NEW YORK – Federal regulators are proposing a significant clampdown on payday lenders and other providers of high-interest loans, saying borrowers need to be protected from practices that wind up turning into “debt traps” for many.
The Consumer Financial Protection Bureau’s proposed regulations, announced Thursday, seek to tackle a few common complaints about the payday lending industry.
The CFPB is proposing that lenders must conduct what’s known as a “full-payment test.” Because most payday loans are required to be paid in full when they come due, usually two weeks to a month after the money is borrowed, the CFPB wants lenders to prove that borrowers are able to repay that money without having to renew the loan repeatedly. There would also be restrictions on the number of times a borrower can renew the loan.
Secondly, the CFPB would require that lenders give additional warnings before they attempt to debit a borrower’s bank account, and also restrict the number of times they can attempt to debit the account. The aim is to lower the frequency of overdraft fees that are common with people who take out payday loans.
“Too many borrowers seeking a short-term cash fix are saddled with loans they cannot afford and sink into long-term debt,” CFPB Director Richard Cordray said in a prepared statement.
Payday lending is often described as an exploitive, deceptive industry that traps desperate borrowers in debt traps that can last for months. Roughly half of all states ban payday lending outright or have caps on how much payday lenders can charge in interest. Even Google last month announce it would ban advertisements for payday loans, saying the industry creates “misleading or harmful products.”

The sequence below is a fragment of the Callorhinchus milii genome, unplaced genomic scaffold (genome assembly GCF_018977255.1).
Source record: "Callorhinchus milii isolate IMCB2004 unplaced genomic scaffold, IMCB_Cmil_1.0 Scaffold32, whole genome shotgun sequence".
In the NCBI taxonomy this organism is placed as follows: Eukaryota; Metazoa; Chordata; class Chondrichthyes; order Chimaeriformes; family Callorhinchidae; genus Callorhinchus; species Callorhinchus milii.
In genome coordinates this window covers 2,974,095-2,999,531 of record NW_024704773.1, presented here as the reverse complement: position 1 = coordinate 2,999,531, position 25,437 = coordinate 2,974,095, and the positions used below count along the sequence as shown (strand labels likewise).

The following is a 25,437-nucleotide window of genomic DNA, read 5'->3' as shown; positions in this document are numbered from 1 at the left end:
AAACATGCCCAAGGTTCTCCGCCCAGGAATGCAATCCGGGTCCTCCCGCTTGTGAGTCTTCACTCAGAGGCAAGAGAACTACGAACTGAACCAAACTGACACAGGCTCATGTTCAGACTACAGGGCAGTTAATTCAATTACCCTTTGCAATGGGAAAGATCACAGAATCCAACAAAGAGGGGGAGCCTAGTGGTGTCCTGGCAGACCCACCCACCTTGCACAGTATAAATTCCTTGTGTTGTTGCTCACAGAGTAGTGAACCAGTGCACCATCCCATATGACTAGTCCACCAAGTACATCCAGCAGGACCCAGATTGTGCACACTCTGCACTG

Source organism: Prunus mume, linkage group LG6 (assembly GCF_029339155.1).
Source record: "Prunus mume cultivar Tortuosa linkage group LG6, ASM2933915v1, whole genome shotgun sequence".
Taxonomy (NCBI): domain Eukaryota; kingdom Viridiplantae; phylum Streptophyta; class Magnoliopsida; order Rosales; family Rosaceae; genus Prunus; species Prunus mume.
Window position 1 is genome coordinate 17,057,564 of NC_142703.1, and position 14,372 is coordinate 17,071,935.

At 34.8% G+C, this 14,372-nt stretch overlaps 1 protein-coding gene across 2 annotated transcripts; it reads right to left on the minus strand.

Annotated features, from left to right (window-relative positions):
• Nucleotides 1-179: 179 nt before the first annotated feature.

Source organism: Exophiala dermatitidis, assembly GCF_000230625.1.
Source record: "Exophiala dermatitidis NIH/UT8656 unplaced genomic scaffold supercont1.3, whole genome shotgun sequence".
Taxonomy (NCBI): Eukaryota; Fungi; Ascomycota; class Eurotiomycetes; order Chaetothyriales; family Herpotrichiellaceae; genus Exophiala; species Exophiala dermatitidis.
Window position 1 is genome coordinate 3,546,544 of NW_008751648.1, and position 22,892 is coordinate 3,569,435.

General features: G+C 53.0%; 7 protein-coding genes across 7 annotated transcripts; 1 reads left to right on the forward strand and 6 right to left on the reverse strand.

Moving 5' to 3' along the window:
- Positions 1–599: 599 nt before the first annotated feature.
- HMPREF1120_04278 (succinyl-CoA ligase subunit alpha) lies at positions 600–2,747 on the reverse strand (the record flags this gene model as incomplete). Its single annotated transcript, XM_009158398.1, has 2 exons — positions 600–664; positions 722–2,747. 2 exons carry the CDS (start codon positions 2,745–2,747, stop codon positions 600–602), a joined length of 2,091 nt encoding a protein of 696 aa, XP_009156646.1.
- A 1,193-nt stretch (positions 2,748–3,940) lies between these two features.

But the industry’s products are widely used, as many Americans do not have enough savings to cover an emergency , as seen in a poll released last month by The Associated Press-NORC Center for Public Affairs Research. Roughly 12 million Americans take out a payday loan each year, according to The Pew Charitable Trusts, who has done extensive research on the industry. The average borrower takes out eight loans of $375 each per year, spending $520 on interest.
Cordray compared the situation to getting into a taxi for a crosstown ride and finding oneself stuck on a “ruinously expensive” trip across the country. He said the proposal would aim to “prevent lenders from succeeding by setting up borrowers to fail.”
Payday lenders would have to give borrowers at least three days’ notice before debiting their account. Also, if the payday lender attempts to collect the money for the loan twice unsuccessfully, the lender will have to get written authorization from the borrower to attempt to debit their account again.
In a study published last year, the CFPB found that payday borrowers were charged on average $185 in overdraft fees and bank penalties caused by payday lenders attempting to debit the borrower’s account.
The CFPB is also proposing that auto titles no longer be used as collateral, which would effectively end the auto-title lending industry.
A separate study found that one out of every five borrowers of auto title loans were having their cars seized after failing to repay the loan, which often had a secondary negative effect of taking away the means for the borrower to get to his or her job.
The CFPB found that annual percentage rates on payday loans can typically be 390 percent or even higher, while rates on auto title loans are about 300 percent.
The proposed regulations are likely to face stiff opposition from lobbyists from the payday lending industry and auto-title lending industry, as well as opposition from members of Congress.
“The CFPB’s proposed rule presents a staggering blow to consumers as it will cut off access to credit for millions of Americans who use small-dollar loans to manage a budget shortfall or unexpected expense,” said Dennis Shaul, CEO of the Community Financial Services Association of America, which is a trade group for the payday lending industry.
According to the trade group, the new rules would eliminate 84 percent of the industry’s loan volume and would likely result in payday lender storefronts closing.
Consumer advocates had mixed reactions to the bureau’s proposal, some saying the proposed restrictions do not go far enough. Nick Bourke, director of the small-dollar loans project at the Pew Charitable Trusts, said that the rule to document a borrower’s ability to pay is good, but it does not address the high interest rates these products often charge.
The agency is seeking comments from interested parties and the general public on the proposals before final regulations are issued. Comments are due by Sept. 14.
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